A spectacular demonstration of the Equivalence Principle

The Equivalence Principle enunciated by Albert Einstein says that any two objects in a uniform gravity field will fall at the same rate if dropped from a height. Of course, if we drop a feather and a bowling ball, that is not what we see and we explain that by saying it is because the air resistance slows down the feather much more than it does the bowling ball. But if you could drop the two items in a vacuum, they should fall at the same rate.

The catch is that getting a vacuum in a large enough volume is not easy. Astronaut David Scott, when on the moon in 1971 as part of the Apollo 15 mission, ran a rough experiment using a hammer and a feather and showed that they both hit the ground at approximately the same time.

But here is a more spectacular demonstration using a bowling ball and feathers done on Earth with more precision and using high-speed cameras to capture the action. To do that, they used a facility near Cleveland consisting of a massive chamber that is capable of being evacuated to something approximating outer space, no mean feat when you consider the enormous pressure that the surrounding air exerts on a high-vacuum chamber. The resulting video is quite beautiful. What is interesting is how, even though we have so much confidence in the Equivalence Principle, demonstrating it still causes such surprise and pleasure.


  1. Jean says

    That’s is really fascinating to see but I’m really disappointed. They don’t even show a complete fall at full speed. Who’s ever going to be able to see a feather reach such a velocity? Why not spend the few seconds on the video to show that too?

  2. Trickster Goddess says

    I remember watching Neil Armstrong doing this experiment on the moon with a hammer and a feather.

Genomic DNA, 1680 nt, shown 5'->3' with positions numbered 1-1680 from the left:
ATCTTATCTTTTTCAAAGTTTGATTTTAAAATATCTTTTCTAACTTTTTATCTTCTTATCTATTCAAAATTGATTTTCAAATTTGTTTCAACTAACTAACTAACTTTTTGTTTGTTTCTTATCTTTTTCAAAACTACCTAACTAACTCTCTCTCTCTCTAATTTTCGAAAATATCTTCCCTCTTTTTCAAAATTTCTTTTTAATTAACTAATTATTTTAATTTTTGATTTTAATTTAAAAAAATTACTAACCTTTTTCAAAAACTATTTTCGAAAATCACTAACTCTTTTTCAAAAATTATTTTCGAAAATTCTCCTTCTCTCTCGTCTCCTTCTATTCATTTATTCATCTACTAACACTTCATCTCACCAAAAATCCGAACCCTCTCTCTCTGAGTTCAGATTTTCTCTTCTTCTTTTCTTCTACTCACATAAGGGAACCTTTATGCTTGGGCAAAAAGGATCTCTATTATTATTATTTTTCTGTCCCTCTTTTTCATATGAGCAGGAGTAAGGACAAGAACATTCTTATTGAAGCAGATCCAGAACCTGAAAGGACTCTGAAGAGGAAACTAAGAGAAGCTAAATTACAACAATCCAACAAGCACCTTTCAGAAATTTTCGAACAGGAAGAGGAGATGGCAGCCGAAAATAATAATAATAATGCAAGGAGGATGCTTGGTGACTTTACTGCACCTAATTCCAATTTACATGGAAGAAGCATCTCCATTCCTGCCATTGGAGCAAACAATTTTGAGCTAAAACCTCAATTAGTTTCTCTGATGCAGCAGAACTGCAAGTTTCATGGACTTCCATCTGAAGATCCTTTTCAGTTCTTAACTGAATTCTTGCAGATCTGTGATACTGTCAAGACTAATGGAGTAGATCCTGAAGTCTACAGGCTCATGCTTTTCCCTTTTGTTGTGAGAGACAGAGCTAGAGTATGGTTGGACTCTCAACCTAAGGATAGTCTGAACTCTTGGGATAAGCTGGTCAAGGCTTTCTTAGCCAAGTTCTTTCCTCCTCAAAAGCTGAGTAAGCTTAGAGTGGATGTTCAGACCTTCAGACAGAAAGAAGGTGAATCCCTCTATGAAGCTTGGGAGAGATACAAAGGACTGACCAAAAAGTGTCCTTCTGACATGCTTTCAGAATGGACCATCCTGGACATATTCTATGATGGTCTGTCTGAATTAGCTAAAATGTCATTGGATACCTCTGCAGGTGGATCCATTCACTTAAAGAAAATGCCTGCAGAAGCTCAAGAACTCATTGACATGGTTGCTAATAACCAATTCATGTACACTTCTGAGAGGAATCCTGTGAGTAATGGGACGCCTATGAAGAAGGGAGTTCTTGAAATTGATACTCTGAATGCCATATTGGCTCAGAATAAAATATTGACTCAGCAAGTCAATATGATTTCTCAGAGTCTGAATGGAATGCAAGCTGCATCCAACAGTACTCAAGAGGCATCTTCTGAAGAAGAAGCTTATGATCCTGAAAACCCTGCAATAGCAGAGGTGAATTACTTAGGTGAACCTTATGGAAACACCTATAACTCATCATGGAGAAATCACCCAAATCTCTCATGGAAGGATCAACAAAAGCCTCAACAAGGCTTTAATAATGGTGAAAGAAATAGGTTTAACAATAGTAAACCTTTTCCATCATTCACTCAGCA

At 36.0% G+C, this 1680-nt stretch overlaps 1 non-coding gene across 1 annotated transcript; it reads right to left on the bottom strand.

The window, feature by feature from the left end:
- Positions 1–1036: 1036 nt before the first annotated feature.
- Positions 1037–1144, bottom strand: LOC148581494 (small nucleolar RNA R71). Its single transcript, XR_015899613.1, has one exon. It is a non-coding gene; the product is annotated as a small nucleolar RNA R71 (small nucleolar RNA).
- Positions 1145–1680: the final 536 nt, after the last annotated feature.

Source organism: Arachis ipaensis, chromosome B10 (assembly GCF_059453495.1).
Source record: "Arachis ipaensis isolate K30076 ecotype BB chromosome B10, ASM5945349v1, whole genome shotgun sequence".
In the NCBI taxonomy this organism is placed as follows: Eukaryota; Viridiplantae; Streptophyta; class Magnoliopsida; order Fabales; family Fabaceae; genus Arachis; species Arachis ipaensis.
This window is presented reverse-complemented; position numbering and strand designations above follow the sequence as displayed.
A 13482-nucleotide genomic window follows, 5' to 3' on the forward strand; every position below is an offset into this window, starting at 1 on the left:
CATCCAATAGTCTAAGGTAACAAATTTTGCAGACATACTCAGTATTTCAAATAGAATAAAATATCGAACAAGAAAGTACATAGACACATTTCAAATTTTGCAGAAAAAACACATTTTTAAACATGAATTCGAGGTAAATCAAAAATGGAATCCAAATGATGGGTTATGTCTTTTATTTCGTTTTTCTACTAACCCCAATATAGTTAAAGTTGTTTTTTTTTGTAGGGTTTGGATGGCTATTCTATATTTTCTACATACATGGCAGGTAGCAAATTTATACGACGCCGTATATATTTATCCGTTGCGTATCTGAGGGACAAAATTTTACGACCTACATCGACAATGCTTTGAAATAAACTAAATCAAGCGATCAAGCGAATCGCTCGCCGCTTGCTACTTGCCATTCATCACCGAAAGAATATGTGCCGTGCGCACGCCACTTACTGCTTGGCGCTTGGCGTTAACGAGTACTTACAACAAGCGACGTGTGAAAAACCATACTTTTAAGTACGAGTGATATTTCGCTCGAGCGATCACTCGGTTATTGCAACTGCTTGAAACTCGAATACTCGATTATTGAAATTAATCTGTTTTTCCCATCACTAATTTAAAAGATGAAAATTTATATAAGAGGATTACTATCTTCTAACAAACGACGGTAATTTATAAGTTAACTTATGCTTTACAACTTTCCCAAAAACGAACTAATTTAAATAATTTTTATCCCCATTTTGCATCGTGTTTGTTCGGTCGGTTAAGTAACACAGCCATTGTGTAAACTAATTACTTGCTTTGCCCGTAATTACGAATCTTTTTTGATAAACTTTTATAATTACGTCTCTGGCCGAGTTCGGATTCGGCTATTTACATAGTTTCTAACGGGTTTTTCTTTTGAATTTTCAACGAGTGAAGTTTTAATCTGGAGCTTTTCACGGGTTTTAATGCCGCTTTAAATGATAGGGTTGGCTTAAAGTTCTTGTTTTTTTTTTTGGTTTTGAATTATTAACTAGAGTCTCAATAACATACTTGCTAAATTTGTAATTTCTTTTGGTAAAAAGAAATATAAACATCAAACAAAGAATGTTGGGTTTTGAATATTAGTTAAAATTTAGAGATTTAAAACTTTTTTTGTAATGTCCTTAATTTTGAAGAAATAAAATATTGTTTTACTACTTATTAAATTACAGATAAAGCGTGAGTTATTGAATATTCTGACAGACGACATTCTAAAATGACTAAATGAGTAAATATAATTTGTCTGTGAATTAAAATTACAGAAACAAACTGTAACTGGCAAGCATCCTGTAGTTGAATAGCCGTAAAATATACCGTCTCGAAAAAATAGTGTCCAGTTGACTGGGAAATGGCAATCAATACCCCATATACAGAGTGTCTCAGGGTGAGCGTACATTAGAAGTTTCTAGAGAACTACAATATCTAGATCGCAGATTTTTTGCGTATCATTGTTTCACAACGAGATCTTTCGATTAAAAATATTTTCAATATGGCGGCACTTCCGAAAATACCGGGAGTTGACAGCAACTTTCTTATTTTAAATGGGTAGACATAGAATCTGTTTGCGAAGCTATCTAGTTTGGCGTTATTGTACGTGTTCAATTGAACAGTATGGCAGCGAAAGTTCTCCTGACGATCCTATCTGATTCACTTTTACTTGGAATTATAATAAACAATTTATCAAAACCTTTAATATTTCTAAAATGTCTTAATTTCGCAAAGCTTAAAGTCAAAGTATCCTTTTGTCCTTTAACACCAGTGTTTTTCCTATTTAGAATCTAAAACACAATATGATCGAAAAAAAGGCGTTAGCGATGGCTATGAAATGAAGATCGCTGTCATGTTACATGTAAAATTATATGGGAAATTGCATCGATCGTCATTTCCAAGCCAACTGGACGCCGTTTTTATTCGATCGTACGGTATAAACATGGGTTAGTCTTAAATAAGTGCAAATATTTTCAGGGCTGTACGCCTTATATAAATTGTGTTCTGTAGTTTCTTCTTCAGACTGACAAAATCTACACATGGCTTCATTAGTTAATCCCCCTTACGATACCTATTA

I agree with Jean. I would like to see the feathers go splat in real time.

  3. lpetrich says

    Very nice demonstration. There’s a simpler version of it that you people can try. Hold a pen and a book at the same height, then release those two items. They will fall at close to the same rate. You could try using a video camera on your experiment, like one in a smartphone, and then play it back much slower or frame by frame.

  4. Lassi Hippeläinen says

    That is the Galilean Equivalence Principle, not Einsteinian.

    Einstein’s principle states that a bowling ball in a static elevator on Earth hits the floor in the same time as a bowling ball in a zero gravity elevator somewhere in space that is being accelerated at 1 g.

    The Galilei version is easy to understand from the Einstein version: if a ball and a feather are in a zero gravity vacuum box, pulling the box at any acceleration means the contents hit the opposite wall at the same time.

  5. Rob Grigjanis says

    Lassi @4:

    Einstein’s principle states that a bowling ball in a static elevator on Earth hits the floor in the same time as a bowling ball in a zero gravity elevator somewhere in space that is being accelerated at 1 g.

    No, that’s just a restatement of the weak (Galilean) principle, because you’re talking about the gravitational trajectories of objects. The Einstein version adds to the WEP the statement that the outcome of any non-gravitational experiment* in a freely falling lab, is independent of the velocity and spacetime location of the lab. In other words, it is the WEP plus local Lorentz invariance, plus local position invariance.

    *e.g. measuring the electric force between two charges.

  6. says

    After a fruitless discussion with a moon landing denialist, I once asked a Hollywood special effects artist how hard it would be to fake this demonstration (recall, they did it on the moon) and he rattled off a couple, effortlessly. My favorite was that the floor, background, and camera would all be on a hydraulic lift, with the objects suspended on fine black wire, and at the moment of “release” the lift would rise.

  7. Who Cares says

    Not a stranger to high vacuum vessels. The difference is the absolute enormous size of this one.
    You can fit the building where I’ve seen/worked with vacuum vessels into this one. That is more what leaves me going whoa then oh they fall at the same time.

  8. Mano Singham says


    That is a nice demo. But one rule of demos is that the bigger, bright, and louder it is, the greater the impact!

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